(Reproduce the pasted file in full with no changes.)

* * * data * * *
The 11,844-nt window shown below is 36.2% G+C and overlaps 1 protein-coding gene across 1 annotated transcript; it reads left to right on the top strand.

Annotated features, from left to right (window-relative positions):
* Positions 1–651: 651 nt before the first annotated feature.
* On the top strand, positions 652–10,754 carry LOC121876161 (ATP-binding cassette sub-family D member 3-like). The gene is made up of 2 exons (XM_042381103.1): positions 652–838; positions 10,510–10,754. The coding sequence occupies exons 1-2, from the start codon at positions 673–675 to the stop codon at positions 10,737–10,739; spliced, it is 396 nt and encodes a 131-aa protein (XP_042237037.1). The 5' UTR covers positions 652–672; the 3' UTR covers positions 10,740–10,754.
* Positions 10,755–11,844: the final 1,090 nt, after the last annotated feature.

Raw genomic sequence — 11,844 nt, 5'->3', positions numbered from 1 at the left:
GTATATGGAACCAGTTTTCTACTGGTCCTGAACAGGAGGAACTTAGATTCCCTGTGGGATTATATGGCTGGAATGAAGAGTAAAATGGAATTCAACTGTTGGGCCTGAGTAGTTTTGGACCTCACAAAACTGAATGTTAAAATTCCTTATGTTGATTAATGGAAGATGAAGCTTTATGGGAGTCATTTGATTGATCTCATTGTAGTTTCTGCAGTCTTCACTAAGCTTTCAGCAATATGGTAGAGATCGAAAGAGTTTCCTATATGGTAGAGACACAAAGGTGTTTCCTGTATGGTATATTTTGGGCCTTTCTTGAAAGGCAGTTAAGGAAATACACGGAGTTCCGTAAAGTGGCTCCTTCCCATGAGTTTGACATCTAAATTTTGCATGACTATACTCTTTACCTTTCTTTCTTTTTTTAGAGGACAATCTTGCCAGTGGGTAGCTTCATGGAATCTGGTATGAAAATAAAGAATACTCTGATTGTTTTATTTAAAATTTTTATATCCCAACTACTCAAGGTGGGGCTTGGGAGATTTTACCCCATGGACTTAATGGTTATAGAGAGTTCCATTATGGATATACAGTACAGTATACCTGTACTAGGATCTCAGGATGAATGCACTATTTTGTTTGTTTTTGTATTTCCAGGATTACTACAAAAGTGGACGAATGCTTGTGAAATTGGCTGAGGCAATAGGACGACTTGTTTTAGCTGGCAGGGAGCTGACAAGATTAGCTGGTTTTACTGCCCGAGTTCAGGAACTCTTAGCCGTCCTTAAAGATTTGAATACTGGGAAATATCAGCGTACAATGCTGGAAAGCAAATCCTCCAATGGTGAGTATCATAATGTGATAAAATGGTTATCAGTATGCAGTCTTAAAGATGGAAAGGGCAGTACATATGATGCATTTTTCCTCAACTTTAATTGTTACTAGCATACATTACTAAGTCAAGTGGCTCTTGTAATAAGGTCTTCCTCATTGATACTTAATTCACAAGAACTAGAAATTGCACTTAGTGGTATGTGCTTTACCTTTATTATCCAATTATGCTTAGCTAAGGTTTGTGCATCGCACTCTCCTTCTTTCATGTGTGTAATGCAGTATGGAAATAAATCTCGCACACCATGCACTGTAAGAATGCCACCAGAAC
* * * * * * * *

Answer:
The 11,844-nt window shown below is 36.2% G+C and overlaps 1 protein-coding gene across 1 annotated transcript; it reads left to right on the top strand.

Annotated features, from left to right (window-relative positions):
* Positions 1–651: 651 nt before the first annotated feature.
* On the top strand, positions 652–10,754 carry LOC121876161 (ATP-binding cassette sub-family D member 3-like). The gene is made up of 2 exons (XM_042381103.1): positions 652–838; positions 10,510–10,754. The coding sequence occupies exons 1-2, from the start codon at positions 673–675 to the stop codon at positions 10,737–10,739; spliced, it is 396 nt and encodes a 131-aa protein (XP_042237037.1). The 5' UTR covers positions 652–672; the 3' UTR covers positions 10,740–10,754.
* Positions 10,755–11,844: the final 1,090 nt, after the last annotated feature.

Raw genomic sequence — 11,844 nt, 5'->3', positions numbered from 1 at the left:
GTATATGGAACCAGTTTTCTACTGGTCCTGAACAGGAGGAACTTAGATTCCCTGTGGGATTATATGGCTGGAATGAAGAGTAAAATGGAATTCAACTGTTGGGCCTGAGTAGTTTTGGACCTCACAAAACTGAATGTTAAAATTCCTTATGTTGATTAATGGAAGATGAAGCTTTATGGGAGTCATTTGATTGATCTCATTGTAGTTTCTGCAGTCTTCACTAAGCTTTCAGCAATATGGTAGAGATCGAAAGAGTTTCCTATATGGTAGAGACACAAAGGTGTTTCCTGTATGGTATATTTTGGGCCTTTCTTGAAAGGCAGTTAAGGAAATACACGGAGTTCCGTAAAGTGGCTCCTTCCCATGAGTTTGACATCTAAATTTTGCATGACTATACTCTTTACCTTTCTTTCTTTTTTTAGAGGACAATCTTGCCAGTGGGTAGCTTCATGGAATCTGGTATGAAAATAAAGAATACTCTGATTGTTTTATTTAAAATTTTTATATCCCAACTACTCAAGGTGGGGCTTGGGAGATTTTACCCCATGGACTTAATGGTTATAGAGAGTTCCATTATGGATATACAGTACAGTATACCTGTACTAGGATCTCAGGATGAATGCACTATTTTGTTTGTTTTTGTATTTCCAGGATTACTACAAAAGTGGACGAATGCTTGTGAAATTGGCTGAGGCAATAGGACGACTTGTTTTAGCTGGCAGGGAGCTGACAAGATTAGCTGGTTTTACTGCCCGAGTTCAGGAACTCTTAGCCGTCCTTAAAGATTTGAATACTGGGAAATATCAGCGTACAATGCTGGAAAGCAAATCCTCCAATGGTGAGTATCATAATGTGATAAAATGGTTATCAGTATGCAGTCTTAAAGATGGAAAGGGCAGTACATATGATGCATTTTTCCTCAACTTTAATTGTTACTAGCATACATTACTAAGTCAAGTGGCTCTTGTAATAAGGTCTTCCTCATTGATACTTAATTCACAAGAACTAGAAATTGCACTTAGTGGTATGTGCTTTACCTTTATTATCCAATTATGCTTAGCTAAGGTTTGTGCATCGCACTCTCCTTCTTTCATGTGTGTAATGCAGTATGGAAATAAATCTCGCACACCATGCACTGTAAGAATGCCACCAGAAC